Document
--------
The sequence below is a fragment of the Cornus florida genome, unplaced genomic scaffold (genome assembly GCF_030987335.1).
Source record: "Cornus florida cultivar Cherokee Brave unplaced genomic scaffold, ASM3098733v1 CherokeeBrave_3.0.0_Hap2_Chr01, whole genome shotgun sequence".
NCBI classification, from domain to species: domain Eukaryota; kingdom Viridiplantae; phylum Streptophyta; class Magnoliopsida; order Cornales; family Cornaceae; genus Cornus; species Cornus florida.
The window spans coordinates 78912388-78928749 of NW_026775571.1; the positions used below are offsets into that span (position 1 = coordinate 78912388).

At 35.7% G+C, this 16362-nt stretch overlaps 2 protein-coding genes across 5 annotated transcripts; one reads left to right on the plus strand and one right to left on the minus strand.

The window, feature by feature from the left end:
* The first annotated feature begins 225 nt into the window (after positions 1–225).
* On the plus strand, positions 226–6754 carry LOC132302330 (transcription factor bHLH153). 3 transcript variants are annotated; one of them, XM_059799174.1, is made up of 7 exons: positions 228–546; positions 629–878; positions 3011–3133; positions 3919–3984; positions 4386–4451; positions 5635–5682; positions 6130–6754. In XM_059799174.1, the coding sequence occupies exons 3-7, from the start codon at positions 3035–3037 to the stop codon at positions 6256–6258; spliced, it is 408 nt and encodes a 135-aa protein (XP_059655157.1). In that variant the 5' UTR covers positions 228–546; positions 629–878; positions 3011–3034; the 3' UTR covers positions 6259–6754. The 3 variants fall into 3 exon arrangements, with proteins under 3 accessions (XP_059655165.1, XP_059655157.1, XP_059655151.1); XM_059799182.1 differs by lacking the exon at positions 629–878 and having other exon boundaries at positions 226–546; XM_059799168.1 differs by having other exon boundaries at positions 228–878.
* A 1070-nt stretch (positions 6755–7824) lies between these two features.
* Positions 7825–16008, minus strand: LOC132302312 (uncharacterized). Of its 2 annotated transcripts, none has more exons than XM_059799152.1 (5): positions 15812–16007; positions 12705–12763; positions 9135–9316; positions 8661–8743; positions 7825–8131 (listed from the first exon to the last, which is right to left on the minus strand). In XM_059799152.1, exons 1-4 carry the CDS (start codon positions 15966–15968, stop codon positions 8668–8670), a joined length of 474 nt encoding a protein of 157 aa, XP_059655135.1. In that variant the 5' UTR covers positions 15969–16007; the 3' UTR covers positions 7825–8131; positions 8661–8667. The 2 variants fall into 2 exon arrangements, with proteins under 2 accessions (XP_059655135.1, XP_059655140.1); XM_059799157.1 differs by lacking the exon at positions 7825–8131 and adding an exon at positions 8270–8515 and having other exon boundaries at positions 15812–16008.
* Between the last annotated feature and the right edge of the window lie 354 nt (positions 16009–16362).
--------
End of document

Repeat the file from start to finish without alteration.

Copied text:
The sequence below is a fragment of the Cornus florida genome, unplaced genomic scaffold (genome assembly GCF_030987335.1).
Source record: "Cornus florida cultivar Cherokee Brave unplaced genomic scaffold, ASM3098733v1 CherokeeBrave_3.0.0_Hap2_Chr01, whole genome shotgun sequence".
NCBI classification, from domain to species: domain Eukaryota; kingdom Viridiplantae; phylum Streptophyta; class Magnoliopsida; order Cornales; family Cornaceae; genus Cornus; species Cornus florida.
The window spans coordinates 78912388-78928749 of NW_026775571.1; the positions used below are offsets into that span (position 1 = coordinate 78912388).

At 35.7% G+C, this 16362-nt stretch overlaps 2 protein-coding genes across 5 annotated transcripts; one reads left to right on the plus strand and one right to left on the minus strand.

The window, feature by feature from the left end:
* The first annotated feature begins 225 nt into the window (after positions 1–225).
* On the plus strand, positions 226–6754 carry LOC132302330 (transcription factor bHLH153). 3 transcript variants are annotated; one of them, XM_059799174.1, is made up of 7 exons: positions 228–546; positions 629–878; positions 3011–3133; positions 3919–3984; positions 4386–4451; positions 5635–5682; positions 6130–6754. In XM_059799174.1, the coding sequence occupies exons 3-7, from the start codon at positions 3035–3037 to the stop codon at positions 6256–6258; spliced, it is 408 nt and encodes a 135-aa protein (XP_059655157.1). In that variant the 5' UTR covers positions 228–546; positions 629–878; positions 3011–3034; the 3' UTR covers positions 6259–6754. The 3 variants fall into 3 exon arrangements, with proteins under 3 accessions (XP_059655165.1, XP_059655157.1, XP_059655151.1); XM_059799182.1 differs by lacking the exon at positions 629–878 and having other exon boundaries at positions 226–546; XM_059799168.1 differs by having other exon boundaries at positions 228–878.
* A 1070-nt stretch (positions 6755–7824) lies between these two features.
* Positions 7825–16008, minus strand: LOC132302312 (uncharacterized). Of its 2 annotated transcripts, none has more exons than XM_059799152.1 (5): positions 15812–16007; positions 12705–12763; positions 9135–9316; positions 8661–8743; positions 7825–8131 (listed from the first exon to the last, which is right to left on the minus strand). In XM_059799152.1, exons 1-4 carry the CDS (start codon positions 15966–15968, stop codon positions 8668–8670), a joined length of 474 nt encoding a protein of 157 aa, XP_059655135.1. In that variant the 5' UTR covers positions 15969–16007; the 3' UTR covers positions 7825–8131; positions 8661–8667. The 2 variants fall into 2 exon arrangements, with proteins under 2 accessions (XP_059655135.1, XP_059655140.1); XM_059799157.1 differs by lacking the exon at positions 7825–8131 and adding an exon at positions 8270–8515 and having other exon boundaries at positions 15812–16008.
* Between the last annotated feature and the right edge of the window lie 354 nt (positions 16009–16362).